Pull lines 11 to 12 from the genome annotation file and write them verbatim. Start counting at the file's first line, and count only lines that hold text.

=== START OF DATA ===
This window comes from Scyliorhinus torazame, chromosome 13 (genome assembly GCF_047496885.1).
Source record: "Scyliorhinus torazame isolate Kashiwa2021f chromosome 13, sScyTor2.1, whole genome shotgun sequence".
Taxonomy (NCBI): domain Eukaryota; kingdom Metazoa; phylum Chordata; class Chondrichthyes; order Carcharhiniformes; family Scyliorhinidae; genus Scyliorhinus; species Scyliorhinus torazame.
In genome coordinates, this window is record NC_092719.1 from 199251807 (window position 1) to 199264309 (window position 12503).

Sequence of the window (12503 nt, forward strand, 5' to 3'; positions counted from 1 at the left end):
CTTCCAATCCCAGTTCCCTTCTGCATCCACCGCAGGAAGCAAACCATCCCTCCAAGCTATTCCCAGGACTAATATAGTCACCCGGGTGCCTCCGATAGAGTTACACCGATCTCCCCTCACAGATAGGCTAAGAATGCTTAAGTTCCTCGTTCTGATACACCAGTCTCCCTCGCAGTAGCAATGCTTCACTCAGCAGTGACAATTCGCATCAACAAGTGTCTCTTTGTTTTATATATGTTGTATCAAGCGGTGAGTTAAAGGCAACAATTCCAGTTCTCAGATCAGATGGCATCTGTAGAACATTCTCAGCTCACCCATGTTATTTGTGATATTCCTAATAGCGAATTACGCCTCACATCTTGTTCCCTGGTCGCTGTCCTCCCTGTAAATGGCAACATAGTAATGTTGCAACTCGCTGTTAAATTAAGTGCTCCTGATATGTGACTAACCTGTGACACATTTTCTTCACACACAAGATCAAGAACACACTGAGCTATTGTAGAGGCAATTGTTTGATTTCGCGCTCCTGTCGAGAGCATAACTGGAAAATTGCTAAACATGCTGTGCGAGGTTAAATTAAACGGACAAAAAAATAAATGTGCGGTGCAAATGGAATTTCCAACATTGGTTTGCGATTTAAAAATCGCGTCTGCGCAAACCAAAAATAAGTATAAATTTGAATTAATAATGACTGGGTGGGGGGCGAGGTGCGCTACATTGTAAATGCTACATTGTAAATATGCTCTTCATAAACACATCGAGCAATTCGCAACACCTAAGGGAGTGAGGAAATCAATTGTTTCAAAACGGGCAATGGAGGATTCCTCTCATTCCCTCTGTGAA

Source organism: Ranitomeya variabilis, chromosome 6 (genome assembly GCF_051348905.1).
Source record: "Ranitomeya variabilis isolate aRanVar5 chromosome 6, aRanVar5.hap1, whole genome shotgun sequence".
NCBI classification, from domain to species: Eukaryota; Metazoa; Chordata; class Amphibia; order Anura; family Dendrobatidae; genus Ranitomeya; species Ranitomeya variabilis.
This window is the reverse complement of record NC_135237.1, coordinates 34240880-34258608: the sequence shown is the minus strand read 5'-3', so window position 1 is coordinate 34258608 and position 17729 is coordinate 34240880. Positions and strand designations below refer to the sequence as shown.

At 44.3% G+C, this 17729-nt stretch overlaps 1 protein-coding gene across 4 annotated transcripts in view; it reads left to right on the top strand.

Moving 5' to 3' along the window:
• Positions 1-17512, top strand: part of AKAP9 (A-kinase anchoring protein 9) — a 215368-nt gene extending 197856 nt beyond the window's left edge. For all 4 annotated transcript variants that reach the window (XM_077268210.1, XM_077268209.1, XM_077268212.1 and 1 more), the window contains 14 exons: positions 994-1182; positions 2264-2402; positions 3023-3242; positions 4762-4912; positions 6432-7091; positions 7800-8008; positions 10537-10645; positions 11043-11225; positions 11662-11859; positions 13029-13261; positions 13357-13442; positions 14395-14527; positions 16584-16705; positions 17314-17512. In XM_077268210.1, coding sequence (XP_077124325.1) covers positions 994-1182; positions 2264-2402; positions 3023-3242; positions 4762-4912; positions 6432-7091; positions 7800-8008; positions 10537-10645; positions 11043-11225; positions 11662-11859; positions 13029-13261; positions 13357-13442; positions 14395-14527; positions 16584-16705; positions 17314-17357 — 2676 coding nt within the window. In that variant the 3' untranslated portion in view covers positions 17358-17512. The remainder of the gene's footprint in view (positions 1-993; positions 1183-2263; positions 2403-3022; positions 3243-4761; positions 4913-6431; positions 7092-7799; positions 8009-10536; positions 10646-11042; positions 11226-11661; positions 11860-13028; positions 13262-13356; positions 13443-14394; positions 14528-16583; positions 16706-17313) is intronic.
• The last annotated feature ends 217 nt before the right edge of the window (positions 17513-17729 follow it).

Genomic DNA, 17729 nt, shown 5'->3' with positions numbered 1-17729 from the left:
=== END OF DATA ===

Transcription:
At 44.3% G+C, this 17729-nt stretch overlaps 1 protein-coding gene across 4 annotated transcripts in view; it reads left to right on the top strand.

Moving 5' to 3' along the window: